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Andy Coulson's replacement has been appointed

By Jonathan Isaby

Picture 16 I've been saying to anyone who asked me since Andy Coulson's resignation that his replacement as Director of Comunications as Downing Street would most likley be someone few people have ever heard of and certainly not one of the bookies' frontrunners.

And so it came to pass when it was announced this afternoon through a press release from Downing Street that the new Director of Communications at Number 10 will be... Craig Oliver, currently Controller of BBC Global News.

His biography was released as follows:

Craig Oliver is 41 and has been the Controller, BBC Global News since June 2010. Before that he was Editor of BBC News at Ten and BBC News at Six , Britain's two most-watched news programmes, increasing ratings and winning numerous awards. From 2002-2006 he was the Head of Output at ITV News, responsible for overseeing ITV’s Lunchtime News, Evening News and News at Ten. Prior to that he was Output Editor at Channel Four News and at ITV News. Craig Oliver was the BBC's General Election Editor in 2010, responsible for planning campaign coverage and running the Election Results programme (up to and including the handover of power). He was also Editor of ITV's 2005 General Election programme. Craig Oliver studied at St Andrews University, having gone to a Scottish comprehensive school. He is married to BBC News presenter Joanna Gosling, and they have three young daughters.

David Cameron said on his appointment:

"I am very pleased that Craig Oliver is to become the new Director of Communications at 10 Downing Street. Craig has formidable experience as a broadcast journalist. He will do an excellent job in explaining and communicating the Government's programme."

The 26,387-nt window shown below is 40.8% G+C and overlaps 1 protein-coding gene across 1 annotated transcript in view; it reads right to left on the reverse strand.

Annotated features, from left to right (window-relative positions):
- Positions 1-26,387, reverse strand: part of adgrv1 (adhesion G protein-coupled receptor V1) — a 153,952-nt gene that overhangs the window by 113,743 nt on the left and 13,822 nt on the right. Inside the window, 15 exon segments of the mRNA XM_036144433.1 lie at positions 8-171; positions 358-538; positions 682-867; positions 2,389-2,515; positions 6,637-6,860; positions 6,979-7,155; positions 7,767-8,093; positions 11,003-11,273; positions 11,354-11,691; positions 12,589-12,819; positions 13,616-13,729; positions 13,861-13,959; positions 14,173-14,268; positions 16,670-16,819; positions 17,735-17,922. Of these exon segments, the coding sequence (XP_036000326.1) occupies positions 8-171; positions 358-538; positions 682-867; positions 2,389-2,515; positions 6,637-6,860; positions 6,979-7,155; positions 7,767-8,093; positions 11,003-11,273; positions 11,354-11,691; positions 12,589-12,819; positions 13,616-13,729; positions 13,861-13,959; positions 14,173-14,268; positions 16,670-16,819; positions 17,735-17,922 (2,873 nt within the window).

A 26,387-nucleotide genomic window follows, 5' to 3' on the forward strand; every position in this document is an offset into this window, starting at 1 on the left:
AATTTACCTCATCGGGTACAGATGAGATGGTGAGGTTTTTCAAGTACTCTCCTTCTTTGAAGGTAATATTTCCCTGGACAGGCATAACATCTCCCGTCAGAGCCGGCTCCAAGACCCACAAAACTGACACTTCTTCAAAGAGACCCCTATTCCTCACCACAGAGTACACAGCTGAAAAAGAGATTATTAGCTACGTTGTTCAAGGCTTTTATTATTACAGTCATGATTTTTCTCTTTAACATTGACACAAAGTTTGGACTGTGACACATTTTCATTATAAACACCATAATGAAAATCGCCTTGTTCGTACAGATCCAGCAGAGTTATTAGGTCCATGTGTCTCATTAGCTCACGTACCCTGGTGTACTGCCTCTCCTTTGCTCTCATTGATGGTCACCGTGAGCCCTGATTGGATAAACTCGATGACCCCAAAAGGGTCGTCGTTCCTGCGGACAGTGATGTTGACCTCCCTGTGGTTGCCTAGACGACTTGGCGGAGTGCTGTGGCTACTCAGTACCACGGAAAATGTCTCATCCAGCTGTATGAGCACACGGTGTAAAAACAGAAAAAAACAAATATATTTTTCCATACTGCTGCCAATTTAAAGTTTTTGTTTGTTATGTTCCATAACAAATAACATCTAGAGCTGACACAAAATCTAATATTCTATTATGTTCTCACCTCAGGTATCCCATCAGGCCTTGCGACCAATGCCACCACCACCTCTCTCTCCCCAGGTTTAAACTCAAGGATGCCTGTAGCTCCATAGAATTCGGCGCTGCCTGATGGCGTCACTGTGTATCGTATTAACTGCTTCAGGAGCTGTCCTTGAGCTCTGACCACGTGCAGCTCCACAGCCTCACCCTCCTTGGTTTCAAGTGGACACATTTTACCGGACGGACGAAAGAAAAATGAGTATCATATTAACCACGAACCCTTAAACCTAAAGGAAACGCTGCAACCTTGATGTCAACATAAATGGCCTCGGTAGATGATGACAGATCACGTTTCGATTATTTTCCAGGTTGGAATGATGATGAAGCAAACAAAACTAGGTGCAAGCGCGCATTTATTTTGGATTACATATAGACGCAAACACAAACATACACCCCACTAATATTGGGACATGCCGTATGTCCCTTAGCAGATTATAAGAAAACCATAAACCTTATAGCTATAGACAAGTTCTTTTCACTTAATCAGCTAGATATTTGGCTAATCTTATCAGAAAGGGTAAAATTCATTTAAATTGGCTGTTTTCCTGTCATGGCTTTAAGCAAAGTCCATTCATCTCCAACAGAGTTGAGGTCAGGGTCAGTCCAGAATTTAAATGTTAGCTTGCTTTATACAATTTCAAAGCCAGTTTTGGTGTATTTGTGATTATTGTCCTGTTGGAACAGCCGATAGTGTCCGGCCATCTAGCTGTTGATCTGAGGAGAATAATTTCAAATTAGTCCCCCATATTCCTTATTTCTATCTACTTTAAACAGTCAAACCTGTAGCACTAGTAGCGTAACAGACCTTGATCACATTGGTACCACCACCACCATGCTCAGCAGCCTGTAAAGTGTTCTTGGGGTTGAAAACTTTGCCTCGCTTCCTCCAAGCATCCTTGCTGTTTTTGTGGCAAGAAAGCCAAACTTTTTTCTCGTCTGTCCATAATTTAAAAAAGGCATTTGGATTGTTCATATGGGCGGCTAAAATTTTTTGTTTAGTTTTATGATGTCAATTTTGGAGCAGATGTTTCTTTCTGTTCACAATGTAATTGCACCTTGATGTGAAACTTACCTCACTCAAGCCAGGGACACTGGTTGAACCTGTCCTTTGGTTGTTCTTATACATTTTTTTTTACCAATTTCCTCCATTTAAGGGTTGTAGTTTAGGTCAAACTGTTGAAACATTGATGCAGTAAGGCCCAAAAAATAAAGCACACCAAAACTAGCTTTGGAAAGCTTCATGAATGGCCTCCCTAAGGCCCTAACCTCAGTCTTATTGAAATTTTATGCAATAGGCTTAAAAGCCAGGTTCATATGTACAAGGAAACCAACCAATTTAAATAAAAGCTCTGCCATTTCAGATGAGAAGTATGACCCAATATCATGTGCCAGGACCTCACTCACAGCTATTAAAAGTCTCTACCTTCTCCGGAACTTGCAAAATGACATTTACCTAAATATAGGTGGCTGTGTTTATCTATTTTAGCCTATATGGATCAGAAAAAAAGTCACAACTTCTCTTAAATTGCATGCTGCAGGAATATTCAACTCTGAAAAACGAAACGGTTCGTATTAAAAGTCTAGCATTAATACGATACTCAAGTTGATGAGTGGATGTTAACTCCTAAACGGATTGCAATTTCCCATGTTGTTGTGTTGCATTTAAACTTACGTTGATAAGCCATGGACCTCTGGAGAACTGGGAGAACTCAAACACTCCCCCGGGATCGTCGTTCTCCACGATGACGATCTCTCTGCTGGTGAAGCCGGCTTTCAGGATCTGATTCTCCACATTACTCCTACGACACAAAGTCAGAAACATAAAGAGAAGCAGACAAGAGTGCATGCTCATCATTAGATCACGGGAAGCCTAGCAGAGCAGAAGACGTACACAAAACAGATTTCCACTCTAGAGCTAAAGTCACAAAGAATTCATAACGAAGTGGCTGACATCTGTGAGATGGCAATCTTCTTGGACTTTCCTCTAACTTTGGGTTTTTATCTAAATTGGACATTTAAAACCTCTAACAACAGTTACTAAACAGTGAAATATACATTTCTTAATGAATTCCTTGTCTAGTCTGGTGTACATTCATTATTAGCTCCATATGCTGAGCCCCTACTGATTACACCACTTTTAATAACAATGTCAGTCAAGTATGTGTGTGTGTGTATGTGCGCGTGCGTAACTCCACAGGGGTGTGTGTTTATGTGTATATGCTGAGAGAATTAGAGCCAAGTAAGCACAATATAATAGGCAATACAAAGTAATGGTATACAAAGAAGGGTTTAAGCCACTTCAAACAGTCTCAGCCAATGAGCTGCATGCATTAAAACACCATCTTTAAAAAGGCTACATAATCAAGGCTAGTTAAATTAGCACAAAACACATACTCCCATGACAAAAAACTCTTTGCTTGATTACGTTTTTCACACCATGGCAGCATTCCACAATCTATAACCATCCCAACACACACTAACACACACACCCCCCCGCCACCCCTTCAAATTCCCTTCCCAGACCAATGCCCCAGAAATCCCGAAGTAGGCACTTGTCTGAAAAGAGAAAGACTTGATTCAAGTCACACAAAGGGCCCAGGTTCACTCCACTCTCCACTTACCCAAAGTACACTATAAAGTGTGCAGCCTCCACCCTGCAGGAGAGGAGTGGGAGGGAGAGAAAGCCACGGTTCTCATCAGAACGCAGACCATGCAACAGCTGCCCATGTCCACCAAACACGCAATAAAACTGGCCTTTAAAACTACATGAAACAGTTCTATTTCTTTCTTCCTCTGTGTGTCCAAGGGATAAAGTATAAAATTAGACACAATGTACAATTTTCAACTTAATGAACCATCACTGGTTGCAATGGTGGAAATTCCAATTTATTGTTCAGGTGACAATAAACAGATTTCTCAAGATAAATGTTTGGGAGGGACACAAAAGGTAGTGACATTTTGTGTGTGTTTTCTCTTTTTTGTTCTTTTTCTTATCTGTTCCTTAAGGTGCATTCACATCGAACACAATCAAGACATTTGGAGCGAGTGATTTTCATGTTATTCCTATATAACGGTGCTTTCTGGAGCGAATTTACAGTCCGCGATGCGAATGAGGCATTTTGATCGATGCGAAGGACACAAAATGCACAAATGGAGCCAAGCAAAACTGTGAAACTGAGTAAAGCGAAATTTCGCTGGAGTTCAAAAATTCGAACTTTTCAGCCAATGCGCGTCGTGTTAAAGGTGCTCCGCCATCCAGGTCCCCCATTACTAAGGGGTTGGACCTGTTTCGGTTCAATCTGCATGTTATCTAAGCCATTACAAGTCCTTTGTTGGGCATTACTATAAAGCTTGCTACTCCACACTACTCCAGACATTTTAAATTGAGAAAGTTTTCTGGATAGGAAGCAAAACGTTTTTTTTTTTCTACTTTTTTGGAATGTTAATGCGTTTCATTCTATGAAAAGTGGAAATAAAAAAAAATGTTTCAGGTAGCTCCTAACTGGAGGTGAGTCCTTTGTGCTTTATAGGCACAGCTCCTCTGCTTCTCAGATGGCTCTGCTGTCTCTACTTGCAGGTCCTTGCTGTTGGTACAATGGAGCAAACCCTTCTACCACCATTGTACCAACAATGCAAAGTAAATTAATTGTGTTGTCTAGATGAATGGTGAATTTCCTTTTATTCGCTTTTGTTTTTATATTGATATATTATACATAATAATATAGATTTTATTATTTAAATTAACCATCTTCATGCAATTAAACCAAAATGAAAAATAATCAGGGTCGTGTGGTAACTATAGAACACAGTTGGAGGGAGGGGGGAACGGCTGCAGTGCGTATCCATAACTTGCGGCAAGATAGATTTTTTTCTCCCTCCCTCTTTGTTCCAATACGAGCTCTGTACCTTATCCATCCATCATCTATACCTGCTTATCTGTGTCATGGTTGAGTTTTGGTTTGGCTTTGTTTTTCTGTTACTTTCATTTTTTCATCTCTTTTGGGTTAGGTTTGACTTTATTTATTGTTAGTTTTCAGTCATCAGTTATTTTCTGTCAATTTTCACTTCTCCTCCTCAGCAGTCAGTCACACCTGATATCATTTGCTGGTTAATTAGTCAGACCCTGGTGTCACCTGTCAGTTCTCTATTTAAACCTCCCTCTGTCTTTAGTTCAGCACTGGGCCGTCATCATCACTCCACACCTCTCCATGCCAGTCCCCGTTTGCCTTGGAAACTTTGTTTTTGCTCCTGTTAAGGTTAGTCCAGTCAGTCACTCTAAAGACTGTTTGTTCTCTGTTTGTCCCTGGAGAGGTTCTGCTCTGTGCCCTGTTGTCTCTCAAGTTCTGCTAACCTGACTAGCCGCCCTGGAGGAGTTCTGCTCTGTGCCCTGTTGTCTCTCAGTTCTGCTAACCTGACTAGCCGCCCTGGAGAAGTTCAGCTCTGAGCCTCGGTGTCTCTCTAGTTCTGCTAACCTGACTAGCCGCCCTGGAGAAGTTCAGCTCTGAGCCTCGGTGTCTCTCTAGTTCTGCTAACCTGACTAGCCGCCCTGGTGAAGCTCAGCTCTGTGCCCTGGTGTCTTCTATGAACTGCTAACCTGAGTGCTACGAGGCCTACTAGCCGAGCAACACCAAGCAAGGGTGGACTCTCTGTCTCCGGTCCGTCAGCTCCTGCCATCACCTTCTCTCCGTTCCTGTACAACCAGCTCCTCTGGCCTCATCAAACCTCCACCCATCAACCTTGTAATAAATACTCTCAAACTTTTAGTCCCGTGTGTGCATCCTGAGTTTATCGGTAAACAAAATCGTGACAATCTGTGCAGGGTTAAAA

Craig Oliver, who will be employed as a special adviser on a salary of £140,000, added:

"I'm delighted to be joining David Cameron and his team at such an exciting and challenging time. It's difficult to leave the BBC after a fascinating few years - but this is an opportunity I can't turn down."

5.15pm update:

Nick Robinson of the, er, BBC, has more of the inside story on his appointment:

I am one of those shocked and yet not altogether surprised by Craig Oliver's switch from being poacher to becoming gamekeeper. Hard though this may be to believe I had no inkling of his political views in all the years I worked with him. What I do remember is how interested and intrigued he was by David Cameron's early efforts to re-shape the Conservative Party. Whilst others were scathing about that trip with the huskies or the "hug a hoodie" speech Craig thought they mattered as more than mere spin.

Perhaps that was what Andy Coulson remembered when he was forced to resign from his job. Last week Coulson stunned Oliver by phoning to say that he was his natural successor. The call came at an awkward time - Oliver had only just been involved in announcing painful and controversial cuts at the BBC World Service in his current job as Controller of English at BBC Global News.

Coulson persuaded Oliver to meet the Prime Minister's Chief of Staff, Ed Llewelyn to discuss what the job might entail. That meeting led to others - a weekend trip to George Osborne's West London home and then onto Chequers to meet David Cameron himself. They liked what they saw and heard. After a meeting with Nick Clegg this morning the decision was sealed.

The Tories hope that Oliver, like Coulson, will help craft messages that can be clearly understood, will lead and manage a team bringing together not just civil servants and party propagandists but staff from two rival parties and will be privately forceful but publicly discreet.

Unlike Coulson he offers no links to or first hand knowledge of the press and is no Essex Boy but, like him and unlike many on Team Cameron, he went to a comprehensive and has never been a member of or involved in any political party.

5.30pm update:

Nick Watt of the Guardian writes that there will be other organisational changes as a result of the appointment:

The appointment of Oliver will herald a series of changes in the Downing Street communications team in which:

  • Gabby Bertin, Cameron's longstanding aide, will take a greater role in briefing the press. Bertin will report to Oliver, who will be in overall command and will be a political special adviser.
  • Steve Field, the prime minister's spokesman who is a high-flying Treasury career civil servant, will have an enhanced role. It is expected that Field, who had not been attending some of the prime minister's morning meetings, will have greater access.


> Last week's ToryDiary: What print journalists, broadcasters, commentators and bloggers want from Andy Coulson's successor


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